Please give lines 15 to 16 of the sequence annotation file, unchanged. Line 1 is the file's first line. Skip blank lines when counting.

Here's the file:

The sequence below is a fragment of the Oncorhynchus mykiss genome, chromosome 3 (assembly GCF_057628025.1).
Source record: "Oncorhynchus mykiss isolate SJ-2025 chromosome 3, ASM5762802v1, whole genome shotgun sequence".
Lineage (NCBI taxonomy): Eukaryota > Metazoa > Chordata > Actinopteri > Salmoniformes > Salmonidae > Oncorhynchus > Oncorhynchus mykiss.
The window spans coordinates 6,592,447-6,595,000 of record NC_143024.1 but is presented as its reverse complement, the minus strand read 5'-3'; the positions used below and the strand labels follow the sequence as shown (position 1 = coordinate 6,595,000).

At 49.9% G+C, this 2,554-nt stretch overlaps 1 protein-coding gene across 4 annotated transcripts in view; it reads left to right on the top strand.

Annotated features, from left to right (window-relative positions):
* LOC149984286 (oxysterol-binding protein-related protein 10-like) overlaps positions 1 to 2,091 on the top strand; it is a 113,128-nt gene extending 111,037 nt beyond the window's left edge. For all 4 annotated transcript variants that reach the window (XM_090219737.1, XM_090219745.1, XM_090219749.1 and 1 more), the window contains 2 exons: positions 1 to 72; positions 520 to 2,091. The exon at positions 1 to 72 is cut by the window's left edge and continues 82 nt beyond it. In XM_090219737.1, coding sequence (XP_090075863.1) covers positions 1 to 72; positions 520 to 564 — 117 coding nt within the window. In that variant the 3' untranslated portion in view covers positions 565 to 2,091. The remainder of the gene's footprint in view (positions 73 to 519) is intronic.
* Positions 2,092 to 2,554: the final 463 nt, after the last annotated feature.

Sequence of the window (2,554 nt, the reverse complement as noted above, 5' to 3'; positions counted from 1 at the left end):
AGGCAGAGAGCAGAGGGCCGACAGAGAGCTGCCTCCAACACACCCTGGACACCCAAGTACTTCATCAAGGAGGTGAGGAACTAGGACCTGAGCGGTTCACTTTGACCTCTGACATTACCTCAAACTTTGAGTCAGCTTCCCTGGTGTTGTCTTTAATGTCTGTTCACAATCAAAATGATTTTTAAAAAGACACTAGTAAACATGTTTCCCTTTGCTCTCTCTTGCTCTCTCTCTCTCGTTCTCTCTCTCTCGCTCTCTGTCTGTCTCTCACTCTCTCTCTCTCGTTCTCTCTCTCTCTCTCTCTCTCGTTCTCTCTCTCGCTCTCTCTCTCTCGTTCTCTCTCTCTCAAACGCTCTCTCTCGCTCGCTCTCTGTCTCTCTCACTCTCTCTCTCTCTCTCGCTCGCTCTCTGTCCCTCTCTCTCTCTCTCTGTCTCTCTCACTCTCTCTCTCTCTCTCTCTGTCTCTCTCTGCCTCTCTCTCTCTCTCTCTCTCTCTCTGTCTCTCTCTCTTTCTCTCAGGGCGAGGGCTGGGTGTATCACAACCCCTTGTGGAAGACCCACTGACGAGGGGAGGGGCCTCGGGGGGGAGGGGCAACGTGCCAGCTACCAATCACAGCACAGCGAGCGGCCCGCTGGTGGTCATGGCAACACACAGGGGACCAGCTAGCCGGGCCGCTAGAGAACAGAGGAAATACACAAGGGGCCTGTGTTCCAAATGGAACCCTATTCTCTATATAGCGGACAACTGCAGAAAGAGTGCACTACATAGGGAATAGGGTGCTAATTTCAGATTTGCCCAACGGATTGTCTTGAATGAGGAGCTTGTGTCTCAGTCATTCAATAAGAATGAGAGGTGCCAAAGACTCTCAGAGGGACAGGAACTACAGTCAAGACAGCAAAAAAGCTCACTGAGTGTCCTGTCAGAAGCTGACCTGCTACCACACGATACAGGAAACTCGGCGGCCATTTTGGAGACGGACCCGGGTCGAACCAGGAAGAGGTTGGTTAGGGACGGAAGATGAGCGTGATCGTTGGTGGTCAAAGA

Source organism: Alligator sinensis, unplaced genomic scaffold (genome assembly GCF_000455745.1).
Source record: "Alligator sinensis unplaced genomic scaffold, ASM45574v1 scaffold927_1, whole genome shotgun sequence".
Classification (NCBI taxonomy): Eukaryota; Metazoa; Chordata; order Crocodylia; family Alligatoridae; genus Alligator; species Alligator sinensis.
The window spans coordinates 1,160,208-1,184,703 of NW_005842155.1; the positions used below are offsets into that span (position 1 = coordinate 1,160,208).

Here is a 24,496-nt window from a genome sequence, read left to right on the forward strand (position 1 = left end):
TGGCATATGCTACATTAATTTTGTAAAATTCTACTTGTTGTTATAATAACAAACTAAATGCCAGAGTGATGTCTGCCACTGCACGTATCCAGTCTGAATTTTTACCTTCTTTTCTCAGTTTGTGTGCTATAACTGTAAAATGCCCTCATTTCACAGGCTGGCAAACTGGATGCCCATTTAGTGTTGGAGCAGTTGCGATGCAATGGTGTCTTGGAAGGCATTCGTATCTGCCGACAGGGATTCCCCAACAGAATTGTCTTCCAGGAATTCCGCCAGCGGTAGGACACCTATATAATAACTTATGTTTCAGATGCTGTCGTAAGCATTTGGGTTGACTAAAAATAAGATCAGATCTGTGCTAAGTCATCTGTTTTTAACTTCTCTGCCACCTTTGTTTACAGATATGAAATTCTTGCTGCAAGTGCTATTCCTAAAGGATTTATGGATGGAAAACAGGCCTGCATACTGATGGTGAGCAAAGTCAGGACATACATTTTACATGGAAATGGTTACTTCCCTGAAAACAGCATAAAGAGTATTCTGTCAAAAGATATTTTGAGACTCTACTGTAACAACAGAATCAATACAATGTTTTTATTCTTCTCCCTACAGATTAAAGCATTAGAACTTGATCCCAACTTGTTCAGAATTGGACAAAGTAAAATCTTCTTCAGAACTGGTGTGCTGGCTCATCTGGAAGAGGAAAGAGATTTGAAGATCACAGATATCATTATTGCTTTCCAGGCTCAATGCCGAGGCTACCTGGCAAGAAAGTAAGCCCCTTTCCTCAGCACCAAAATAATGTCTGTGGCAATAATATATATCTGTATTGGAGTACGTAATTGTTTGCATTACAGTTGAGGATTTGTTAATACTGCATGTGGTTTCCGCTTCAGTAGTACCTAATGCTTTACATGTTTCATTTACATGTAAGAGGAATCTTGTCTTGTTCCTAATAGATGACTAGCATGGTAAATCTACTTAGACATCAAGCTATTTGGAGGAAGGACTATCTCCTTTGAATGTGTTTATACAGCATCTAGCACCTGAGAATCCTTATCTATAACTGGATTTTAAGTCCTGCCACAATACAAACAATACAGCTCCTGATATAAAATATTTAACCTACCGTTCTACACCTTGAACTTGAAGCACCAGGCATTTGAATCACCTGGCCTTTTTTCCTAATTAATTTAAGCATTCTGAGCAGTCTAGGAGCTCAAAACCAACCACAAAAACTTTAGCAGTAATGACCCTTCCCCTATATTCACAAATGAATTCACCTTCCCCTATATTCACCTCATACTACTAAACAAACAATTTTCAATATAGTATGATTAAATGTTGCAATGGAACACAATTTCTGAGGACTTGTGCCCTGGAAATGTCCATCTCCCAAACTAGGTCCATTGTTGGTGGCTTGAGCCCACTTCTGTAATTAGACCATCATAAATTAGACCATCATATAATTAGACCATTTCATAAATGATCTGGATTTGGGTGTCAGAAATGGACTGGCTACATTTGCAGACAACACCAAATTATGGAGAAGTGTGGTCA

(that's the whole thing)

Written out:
Here is a 24,496-nt window from a genome sequence, read left to right on the forward strand (position 1 = left end):
TGGCATATGCTACATTAATTTTGTAAAATTCTACTTGTTGTTATAATAACAAACTAAATGCCAGAGTGATGTCTGCCACTGCACGTATCCAGTCTGAATTTTTACCTTCTTTTCTCAGTTTGTGTGCTATAACTGTAAAATGCCCTCATTTCACAGGCTGGCAAACTGGATGCCCATTTAGTGTTGGAGCAGTTGCGATGCAATGGTGTCTTGGAAGGCATTCGTATCTGCCGACAGGGATTCCCCAACAGAATTGTCTTCCAGGAATTCCGCCAGCGGTAGGACACCTATATAATAACTTATGTTTCAGATGCTGTCGTAAGCATTTGGGTTGACTAAAAATAAGATCAGATCTGTGCTAAGTCATCTGTTTTTAACTTCTCTGCCACCTTTGTTTACAGATATGAAATTCTTGCTGCAAGTGCTATTCCTAAAGGATTTATGGATGGAAAACAGGCCTGCATACTGATGGTGAGCAAAGTCAGGACATACATTTTACATGGAAATGGTTACTTCCCTGAAAACAGCATAAAGAGTATTCTGTCAAAAGATATTTTGAGACTCTACTGTAACAACAGAATCAATACAATGTTTTTATTCTTCTCCCTACAGATTAAAGCATTAGAACTTGATCCCAACTTGTTCAGAATTGGACAAAGTAAAATCTTCTTCAGAACTGGTGTGCTGGCTCATCTGGAAGAGGAAAGAGATTTGAAGATCACAGATATCATTATTGCTTTCCAGGCTCAATGCCGAGGCTACCTGGCAAGAAAGTAAGCCCCTTTCCTCAGCACCAAAATAATGTCTGTGGCAATAATATATATCTGTATTGGAGTACGTAATTGTTTGCATTACAGTTGAGGATTTGTTAATACTGCATGTGGTTTCCGCTTCAGTAGTACCTAATGCTTTACATGTTTCATTTACATGTAAGAGGAATCTTGTCTTGTTCCTAATAGATGACTAGCATGGTAAATCTACTTAGACATCAAGCTATTTGGAGGAAGGACTATCTCCTTTGAATGTGTTTATACAGCATCTAGCACCTGAGAATCCTTATCTATAACTGGATTTTAAGTCCTGCCACAATACAAACAATACAGCTCCTGATATAAAATATTTAACCTACCGTTCTACACCTTGAACTTGAAGCACCAGGCATTTGAATCACCTGGCCTTTTTTCCTAATTAATTTAAGCATTCTGAGCAGTCTAGGAGCTCAAAACCAACCACAAAAACTTTAGCAGTAATGACCCTTCCCCTATATTCACAAATGAATTCACCTTCCCCTATATTCACCTCATACTACTAAACAAACAATTTTCAATATAGTATGATTAAATGTTGCAATGGAACACAATTTCTGAGGACTTGTGCCCTGGAAATGTCCATCTCCCAAACTAGGTCCATTGTTGGTGGCTTGAGCCCACTTCTGTAATTAGACCATCATAAATTAGACCATCATATAATTAGACCATTTCATAAATGATCTGGATTTGGGTGTCAGAAATGGACTGGCTACATTTGCAGACAACACCAAATTATGGAGAAGTGTGGTCA